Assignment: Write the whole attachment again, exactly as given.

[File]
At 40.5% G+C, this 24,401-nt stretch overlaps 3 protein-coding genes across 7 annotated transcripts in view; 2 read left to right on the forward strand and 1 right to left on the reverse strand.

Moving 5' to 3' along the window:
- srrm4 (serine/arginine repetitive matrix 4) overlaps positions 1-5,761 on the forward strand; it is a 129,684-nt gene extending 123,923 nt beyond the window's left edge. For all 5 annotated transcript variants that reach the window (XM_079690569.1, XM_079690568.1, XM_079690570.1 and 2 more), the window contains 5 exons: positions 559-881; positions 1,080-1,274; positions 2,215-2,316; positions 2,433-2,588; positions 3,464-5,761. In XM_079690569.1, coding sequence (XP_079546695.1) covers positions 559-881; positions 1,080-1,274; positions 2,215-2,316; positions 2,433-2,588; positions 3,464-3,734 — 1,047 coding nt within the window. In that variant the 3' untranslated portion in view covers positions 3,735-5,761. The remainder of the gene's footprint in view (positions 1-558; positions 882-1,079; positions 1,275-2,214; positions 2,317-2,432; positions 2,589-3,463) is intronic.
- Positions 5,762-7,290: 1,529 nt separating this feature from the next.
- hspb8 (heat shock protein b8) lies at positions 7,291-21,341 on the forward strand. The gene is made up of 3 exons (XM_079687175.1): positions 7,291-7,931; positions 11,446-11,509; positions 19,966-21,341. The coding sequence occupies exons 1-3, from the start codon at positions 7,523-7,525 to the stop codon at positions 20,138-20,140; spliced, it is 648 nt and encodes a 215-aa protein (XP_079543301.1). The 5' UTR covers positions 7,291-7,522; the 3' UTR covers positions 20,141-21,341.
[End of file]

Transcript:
At 40.5% G+C, this 24,401-nt stretch overlaps 3 protein-coding genes across 7 annotated transcripts in view; 2 read left to right on the forward strand and 1 right to left on the reverse strand.

Moving 5' to 3' along the window:
- srrm4 (serine/arginine repetitive matrix 4) overlaps positions 1-5,761 on the forward strand; it is a 129,684-nt gene extending 123,923 nt beyond the window's left edge. For all 5 annotated transcript variants that reach the window (XM_079690569.1, XM_079690568.1, XM_079690570.1 and 2 more), the window contains 5 exons: positions 559-881; positions 1,080-1,274; positions 2,215-2,316; positions 2,433-2,588; positions 3,464-5,761. In XM_079690569.1, coding sequence (XP_079546695.1) covers positions 559-881; positions 1,080-1,274; positions 2,215-2,316; positions 2,433-2,588; positions 3,464-3,734 — 1,047 coding nt within the window. In that variant the 3' untranslated portion in view covers positions 3,735-5,761. The remainder of the gene's footprint in view (positions 1-558; positions 882-1,079; positions 1,275-2,214; positions 2,317-2,432; positions 2,589-3,463) is intronic.
- Positions 5,762-7,290: 1,529 nt separating this feature from the next.
- hspb8 (heat shock protein b8) lies at positions 7,291-21,341 on the forward strand. The gene is made up of 3 exons (XM_079687175.1): positions 7,291-7,931; positions 11,446-11,509; positions 19,966-21,341. The coding sequence occupies exons 1-3, from the start codon at positions 7,523-7,525 to the stop codon at positions 20,138-20,140; spliced, it is 648 nt and encodes a 215-aa protein (XP_079543301.1). The 5' UTR covers positions 7,291-7,522; the 3' UTR covers positions 20,141-21,341.